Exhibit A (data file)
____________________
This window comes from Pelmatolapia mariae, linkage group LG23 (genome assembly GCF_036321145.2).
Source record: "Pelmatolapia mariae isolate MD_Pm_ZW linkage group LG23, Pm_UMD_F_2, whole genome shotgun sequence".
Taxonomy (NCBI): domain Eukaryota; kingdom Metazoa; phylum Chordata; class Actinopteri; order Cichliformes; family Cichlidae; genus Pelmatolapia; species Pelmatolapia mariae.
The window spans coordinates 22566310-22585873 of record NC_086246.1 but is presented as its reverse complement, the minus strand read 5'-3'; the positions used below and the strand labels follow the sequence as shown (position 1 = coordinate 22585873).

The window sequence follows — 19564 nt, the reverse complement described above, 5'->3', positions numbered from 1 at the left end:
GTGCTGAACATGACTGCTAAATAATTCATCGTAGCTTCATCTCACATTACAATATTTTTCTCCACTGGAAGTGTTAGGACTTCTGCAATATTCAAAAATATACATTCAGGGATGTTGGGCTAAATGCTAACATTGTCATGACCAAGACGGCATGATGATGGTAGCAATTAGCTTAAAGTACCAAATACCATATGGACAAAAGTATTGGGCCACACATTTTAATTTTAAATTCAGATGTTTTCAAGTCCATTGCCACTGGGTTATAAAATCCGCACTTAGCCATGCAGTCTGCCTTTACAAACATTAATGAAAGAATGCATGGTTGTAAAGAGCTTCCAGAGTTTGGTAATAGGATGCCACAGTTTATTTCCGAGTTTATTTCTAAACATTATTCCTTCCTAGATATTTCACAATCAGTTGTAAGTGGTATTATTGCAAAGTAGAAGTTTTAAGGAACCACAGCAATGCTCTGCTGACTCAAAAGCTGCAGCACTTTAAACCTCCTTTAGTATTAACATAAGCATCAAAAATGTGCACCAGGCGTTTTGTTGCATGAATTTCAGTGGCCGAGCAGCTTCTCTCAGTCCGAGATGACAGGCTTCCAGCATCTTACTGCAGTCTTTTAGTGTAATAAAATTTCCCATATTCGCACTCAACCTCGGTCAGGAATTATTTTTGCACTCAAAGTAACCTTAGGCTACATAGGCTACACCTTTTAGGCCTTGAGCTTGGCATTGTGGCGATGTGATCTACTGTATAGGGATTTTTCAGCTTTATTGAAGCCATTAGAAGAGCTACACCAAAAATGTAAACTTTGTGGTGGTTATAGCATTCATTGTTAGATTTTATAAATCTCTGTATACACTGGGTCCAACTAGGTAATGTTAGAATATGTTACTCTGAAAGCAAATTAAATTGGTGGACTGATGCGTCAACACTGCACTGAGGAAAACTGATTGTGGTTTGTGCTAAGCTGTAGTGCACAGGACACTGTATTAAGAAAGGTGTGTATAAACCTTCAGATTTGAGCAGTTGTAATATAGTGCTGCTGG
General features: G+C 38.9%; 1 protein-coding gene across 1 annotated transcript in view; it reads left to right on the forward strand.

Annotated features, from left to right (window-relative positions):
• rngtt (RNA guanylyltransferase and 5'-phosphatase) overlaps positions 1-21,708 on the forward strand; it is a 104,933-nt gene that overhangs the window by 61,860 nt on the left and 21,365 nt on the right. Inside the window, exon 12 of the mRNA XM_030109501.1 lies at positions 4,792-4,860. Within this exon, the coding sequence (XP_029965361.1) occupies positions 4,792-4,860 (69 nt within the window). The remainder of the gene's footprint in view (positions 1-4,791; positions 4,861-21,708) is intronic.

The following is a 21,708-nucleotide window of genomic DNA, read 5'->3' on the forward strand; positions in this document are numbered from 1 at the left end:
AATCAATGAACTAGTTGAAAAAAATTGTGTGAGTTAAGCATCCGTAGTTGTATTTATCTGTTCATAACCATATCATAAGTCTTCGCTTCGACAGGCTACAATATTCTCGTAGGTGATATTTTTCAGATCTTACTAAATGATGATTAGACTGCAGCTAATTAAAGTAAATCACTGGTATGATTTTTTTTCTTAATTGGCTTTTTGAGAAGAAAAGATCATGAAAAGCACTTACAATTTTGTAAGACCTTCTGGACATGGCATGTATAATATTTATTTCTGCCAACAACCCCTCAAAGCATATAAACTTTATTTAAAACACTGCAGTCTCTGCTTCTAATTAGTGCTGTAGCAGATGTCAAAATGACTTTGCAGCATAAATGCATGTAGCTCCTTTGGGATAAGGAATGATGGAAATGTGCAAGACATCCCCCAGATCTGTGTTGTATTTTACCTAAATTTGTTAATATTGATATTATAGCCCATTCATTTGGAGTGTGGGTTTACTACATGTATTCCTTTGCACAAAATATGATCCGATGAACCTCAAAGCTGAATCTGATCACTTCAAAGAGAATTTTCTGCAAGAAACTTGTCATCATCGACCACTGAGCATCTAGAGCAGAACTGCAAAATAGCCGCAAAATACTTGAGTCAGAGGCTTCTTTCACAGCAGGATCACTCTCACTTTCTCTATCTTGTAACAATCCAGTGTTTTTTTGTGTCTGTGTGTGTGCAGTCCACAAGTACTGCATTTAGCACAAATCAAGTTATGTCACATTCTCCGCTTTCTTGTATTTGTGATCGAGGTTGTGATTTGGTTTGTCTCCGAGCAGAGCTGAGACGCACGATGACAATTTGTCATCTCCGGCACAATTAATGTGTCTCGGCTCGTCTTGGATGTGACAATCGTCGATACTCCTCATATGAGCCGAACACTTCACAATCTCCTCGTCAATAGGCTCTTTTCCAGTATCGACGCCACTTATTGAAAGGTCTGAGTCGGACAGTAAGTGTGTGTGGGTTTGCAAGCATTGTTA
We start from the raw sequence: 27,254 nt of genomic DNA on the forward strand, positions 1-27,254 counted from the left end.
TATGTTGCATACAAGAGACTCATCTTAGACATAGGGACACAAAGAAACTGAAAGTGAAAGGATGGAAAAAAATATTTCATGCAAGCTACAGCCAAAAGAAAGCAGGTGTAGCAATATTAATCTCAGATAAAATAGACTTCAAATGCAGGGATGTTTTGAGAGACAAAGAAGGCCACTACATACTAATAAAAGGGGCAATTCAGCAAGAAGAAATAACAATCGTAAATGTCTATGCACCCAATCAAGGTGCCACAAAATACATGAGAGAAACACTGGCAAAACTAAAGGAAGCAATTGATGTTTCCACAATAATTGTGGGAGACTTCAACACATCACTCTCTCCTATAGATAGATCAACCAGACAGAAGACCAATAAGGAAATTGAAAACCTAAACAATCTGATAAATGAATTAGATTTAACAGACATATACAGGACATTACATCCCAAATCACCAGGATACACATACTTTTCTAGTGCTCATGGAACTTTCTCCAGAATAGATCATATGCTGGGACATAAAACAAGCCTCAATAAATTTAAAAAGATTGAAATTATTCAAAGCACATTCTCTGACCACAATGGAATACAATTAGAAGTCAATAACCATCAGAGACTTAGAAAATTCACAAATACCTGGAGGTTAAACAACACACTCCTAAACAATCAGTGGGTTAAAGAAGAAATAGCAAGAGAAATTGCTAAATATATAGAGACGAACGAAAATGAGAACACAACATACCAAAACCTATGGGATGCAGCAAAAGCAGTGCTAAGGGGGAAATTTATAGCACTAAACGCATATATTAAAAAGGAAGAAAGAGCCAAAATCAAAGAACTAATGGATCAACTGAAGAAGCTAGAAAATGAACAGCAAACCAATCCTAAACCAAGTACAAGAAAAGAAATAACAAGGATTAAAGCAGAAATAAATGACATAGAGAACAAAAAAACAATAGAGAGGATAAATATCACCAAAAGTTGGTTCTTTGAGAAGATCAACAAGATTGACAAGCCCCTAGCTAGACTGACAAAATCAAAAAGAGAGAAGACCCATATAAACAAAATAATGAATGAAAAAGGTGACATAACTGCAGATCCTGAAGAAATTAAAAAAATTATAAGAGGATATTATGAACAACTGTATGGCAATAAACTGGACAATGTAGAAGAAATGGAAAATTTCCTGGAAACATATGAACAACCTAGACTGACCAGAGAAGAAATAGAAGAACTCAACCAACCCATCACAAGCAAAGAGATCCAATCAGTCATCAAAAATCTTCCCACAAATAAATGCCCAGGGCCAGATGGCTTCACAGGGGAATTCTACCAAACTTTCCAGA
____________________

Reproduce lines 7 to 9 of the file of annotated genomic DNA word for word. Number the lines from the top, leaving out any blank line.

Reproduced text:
General features: G+C 38.9%; 1 protein-coding gene across 1 annotated transcript in view; it reads left to right on the forward strand.

Annotated features, from left to right (window-relative positions):
• rngtt (RNA guanylyltransferase and 5'-phosphatase) overlaps positions 1-21,708 on the forward strand; it is a 104,933-nt gene that overhangs the window by 61,860 nt on the left and 21,365 nt on the right. Inside the window, exon 12 of the mRNA XM_030109501.1 lies at positions 4,792-4,860. Within this exon, the coding sequence (XP_029965361.1) occupies positions 4,792-4,860 (69 nt within the window). The remainder of the gene's footprint in view (positions 1-4,791; positions 4,861-21,708) is intronic.